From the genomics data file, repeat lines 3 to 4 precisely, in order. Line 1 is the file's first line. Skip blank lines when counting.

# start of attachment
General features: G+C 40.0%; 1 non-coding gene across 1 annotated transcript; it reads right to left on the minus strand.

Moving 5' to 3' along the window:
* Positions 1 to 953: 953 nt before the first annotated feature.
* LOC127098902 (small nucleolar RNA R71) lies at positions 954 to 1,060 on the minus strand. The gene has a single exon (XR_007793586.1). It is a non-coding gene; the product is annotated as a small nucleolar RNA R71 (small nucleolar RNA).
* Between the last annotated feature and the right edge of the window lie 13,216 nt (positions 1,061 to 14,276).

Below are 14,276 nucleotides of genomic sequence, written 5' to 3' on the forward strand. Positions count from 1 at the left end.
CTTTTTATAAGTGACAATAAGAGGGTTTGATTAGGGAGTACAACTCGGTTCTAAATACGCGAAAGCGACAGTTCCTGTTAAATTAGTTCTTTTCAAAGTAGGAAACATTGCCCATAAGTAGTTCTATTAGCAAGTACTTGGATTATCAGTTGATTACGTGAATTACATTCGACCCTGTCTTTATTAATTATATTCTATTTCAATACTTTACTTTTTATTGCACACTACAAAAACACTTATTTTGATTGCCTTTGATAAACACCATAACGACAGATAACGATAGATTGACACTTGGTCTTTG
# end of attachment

* Positions 1 to 953: 953 nt before the first annotated feature.
* LOC127098902 (small nucleolar RNA R71) lies at positions 954 to 1,060 on the minus strand. The gene has a single exon (XR_007793586.1). It is a non-coding gene; the product is annotated as a small nucleolar RNA R71 (small nucleolar RNA).